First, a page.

Peacemeal’s creative story-telling got through to one ‘church leaver’

Paige Hansen urges churches to host Peacemeal; its message is both timely and timeless.Dear Pastors,

I’ve become that person who just shows up to your church for Christmas and Easter. (I’m pretty sure I used to pray for people like me). Despite a childhood and teen years spent actively involved in the church I’ve got a story (just like you have yours) and in the past 20 years I’ve become more of a “church leaver” than a “church goer.”

Right now I am choosing to find my community outside the traditional church walls. And this would be okay, except that I’ve got kids. I can’t help but be fearful that I am or may be shortchanging them on this whole introduction to God thing. And despite my lack of weekly attendance at church – helping my kids find their wholeness is the most important thing I will do for them.

And that’s how I found myself in a church basement on Maundy Thursday with my kids watching a show called Peacemeal. It was my Easter Sunday “workaround.” It was my backdoor in. And what a backdoor in it was.

Justyn Rees is a master story-teller.

Justyn Rees is a master story-teller.

The hour-and-a-half show featured the soulful, passionately connected vocals of Russ Rosen, two multi-talented band members – Brett Ziegler and Chad Bjorgan – and story-teller extraordinaire Justyn Rees.

Rees, playing four different characters with four different regional English accents, dislodged and decontextualized the familiarity of the Easter story in such a way that I “heard it.” My nine and 11 year olds heard it too.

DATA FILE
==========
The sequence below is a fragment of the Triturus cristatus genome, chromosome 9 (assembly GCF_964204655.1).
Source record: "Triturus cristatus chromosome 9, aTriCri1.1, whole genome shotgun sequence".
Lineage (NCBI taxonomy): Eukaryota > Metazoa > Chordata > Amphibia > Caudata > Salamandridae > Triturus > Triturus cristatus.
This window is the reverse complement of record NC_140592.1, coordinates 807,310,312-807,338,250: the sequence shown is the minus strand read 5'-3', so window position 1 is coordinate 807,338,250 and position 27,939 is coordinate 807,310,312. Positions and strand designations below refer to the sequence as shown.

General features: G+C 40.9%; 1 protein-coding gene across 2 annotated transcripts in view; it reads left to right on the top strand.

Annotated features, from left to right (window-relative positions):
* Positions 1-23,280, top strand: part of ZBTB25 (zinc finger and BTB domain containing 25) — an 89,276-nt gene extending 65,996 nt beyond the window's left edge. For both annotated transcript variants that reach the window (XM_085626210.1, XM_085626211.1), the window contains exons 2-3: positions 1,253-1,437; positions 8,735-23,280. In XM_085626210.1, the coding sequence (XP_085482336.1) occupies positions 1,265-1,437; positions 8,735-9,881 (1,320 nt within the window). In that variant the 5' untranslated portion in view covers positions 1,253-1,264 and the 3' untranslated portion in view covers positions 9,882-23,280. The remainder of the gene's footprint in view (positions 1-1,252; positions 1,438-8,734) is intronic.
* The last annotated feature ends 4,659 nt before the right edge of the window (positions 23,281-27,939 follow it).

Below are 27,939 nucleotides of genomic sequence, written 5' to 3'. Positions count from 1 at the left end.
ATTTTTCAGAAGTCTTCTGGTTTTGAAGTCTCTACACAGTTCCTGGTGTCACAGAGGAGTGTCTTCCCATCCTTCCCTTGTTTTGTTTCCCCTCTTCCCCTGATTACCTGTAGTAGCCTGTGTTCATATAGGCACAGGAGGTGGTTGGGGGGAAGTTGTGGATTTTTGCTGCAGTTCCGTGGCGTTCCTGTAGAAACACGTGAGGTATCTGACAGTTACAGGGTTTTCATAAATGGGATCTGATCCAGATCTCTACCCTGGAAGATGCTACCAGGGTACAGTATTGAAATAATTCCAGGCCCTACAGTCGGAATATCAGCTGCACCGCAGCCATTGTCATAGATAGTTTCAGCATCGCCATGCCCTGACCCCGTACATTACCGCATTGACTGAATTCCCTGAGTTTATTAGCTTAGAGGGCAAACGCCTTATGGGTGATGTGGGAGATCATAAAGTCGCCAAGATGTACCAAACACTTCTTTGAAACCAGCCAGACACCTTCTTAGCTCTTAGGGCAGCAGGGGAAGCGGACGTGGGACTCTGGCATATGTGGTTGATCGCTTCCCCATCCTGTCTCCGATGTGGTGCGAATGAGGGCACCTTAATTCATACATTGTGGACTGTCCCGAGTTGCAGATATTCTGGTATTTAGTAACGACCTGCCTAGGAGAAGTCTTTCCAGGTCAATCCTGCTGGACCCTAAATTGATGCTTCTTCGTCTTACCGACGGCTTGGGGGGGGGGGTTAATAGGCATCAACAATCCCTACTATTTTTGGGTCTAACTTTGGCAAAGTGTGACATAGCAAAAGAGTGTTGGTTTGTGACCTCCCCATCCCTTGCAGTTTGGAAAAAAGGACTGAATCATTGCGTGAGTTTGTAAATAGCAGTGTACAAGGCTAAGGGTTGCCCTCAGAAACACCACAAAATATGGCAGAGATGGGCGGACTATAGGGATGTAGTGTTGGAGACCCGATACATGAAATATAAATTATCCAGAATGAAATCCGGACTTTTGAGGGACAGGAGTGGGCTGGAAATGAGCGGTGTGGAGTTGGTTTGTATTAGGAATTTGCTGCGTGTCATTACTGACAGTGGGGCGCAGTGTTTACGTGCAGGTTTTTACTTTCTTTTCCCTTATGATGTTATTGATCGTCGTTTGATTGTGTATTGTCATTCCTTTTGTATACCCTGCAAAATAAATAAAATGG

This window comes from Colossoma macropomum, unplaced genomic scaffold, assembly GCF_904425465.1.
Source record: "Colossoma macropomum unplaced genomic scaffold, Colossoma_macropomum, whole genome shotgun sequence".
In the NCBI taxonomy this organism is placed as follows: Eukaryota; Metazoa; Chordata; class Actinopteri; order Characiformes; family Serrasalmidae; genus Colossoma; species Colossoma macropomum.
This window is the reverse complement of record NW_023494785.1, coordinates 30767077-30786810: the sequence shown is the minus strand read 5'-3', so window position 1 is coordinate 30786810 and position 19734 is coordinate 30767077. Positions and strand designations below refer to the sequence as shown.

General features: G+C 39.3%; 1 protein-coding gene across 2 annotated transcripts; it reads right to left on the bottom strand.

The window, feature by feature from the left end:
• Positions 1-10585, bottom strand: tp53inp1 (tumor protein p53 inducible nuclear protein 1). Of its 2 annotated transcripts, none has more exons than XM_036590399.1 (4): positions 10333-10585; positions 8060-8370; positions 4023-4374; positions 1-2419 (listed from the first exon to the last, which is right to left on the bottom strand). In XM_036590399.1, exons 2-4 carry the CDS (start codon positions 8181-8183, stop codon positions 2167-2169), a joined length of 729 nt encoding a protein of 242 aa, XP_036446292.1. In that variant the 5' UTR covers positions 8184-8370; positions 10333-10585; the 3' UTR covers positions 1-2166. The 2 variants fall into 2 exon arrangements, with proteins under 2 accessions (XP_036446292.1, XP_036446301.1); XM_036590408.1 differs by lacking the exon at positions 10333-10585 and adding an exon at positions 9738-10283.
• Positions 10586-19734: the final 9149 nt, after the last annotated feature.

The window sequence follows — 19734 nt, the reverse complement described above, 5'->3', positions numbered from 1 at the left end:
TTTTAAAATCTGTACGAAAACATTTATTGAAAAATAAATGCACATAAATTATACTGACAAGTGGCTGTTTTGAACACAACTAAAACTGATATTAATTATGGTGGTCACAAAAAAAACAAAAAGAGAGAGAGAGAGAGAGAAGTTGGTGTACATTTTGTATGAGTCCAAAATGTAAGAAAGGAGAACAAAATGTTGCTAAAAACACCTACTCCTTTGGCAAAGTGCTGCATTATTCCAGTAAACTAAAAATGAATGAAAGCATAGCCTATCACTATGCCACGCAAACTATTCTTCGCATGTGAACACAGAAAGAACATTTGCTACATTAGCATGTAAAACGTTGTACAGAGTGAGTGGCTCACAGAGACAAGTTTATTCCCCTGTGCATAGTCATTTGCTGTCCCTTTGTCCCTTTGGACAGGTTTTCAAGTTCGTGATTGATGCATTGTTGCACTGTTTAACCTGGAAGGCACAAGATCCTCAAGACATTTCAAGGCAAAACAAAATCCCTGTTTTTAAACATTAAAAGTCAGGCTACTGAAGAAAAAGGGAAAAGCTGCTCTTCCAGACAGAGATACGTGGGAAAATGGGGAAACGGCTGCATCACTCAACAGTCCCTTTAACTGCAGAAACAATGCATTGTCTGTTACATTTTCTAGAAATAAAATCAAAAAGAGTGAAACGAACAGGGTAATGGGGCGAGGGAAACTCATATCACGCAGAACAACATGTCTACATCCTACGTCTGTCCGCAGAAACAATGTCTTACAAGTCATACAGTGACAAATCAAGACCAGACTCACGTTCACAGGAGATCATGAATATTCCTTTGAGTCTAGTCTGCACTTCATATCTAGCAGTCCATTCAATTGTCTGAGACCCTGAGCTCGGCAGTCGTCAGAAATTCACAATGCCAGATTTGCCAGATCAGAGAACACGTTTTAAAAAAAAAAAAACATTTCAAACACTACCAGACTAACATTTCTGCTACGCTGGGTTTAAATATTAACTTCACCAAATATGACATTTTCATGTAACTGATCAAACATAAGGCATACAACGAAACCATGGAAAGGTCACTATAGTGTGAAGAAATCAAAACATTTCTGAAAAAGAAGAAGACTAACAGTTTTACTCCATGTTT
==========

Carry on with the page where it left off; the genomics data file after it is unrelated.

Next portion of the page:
Peacemeal tells the story of the Last Supper in a way that made me see it not a seasonal pastel tale to be packed up in a tupperware bin at the end of March. It was an invitation to leave the bin out all year. It helped me to see the relevance of Christ’s message in a world where just last week there was yet another terrorist attack.

Russ Rosen is a multi-talented musician.

Russ Rosen is a multi-talented musician.

The pull to fear and hate is strong right now. Peacemeal is a call to become more familiar with the meal offered at the last supper than the annual trek to church on Easter Sunday. It made the “why” of Easter relevant.

I have gone to church on Easter Sunday my whole life by walking through the front door. It’s familiar to me. I “get it.” And that’s a dangerous feeling . . . feeling like you just “get it.” That’s a rote response to what is supposed to be a living breathing relationship with the Almighty.

Suddenly with my backdoor workaround . . . I found myself seated at the family kitchen table ready to eat and drink in a transformative relationship.

Paige Hansen

Paige Hansen

By now, chocolate is on sale at every retail store, and Mother’s Day stuff is being carted out for sale. Easter will get put away. This show shouldn’t be put away anymore than Easter should be.

Our world is in a mess. We are in a mess and we need a table. We need a “Peace Meal.” Invite this show to your Sunday service, to your church basement, to your church gymnasium, to a small group. Better yet invite the community to this table. Start a conversation around a meal. And If I haven’t done a good job of convincing you to book this show – ask anyone who has seen it. I have no doubt that they will agree.

Go here to contact Russ Rosen and Justyn Rees about bringing Peacemeal to your church, or wherever people gather.

Leave a Reply

Your email address will not be published.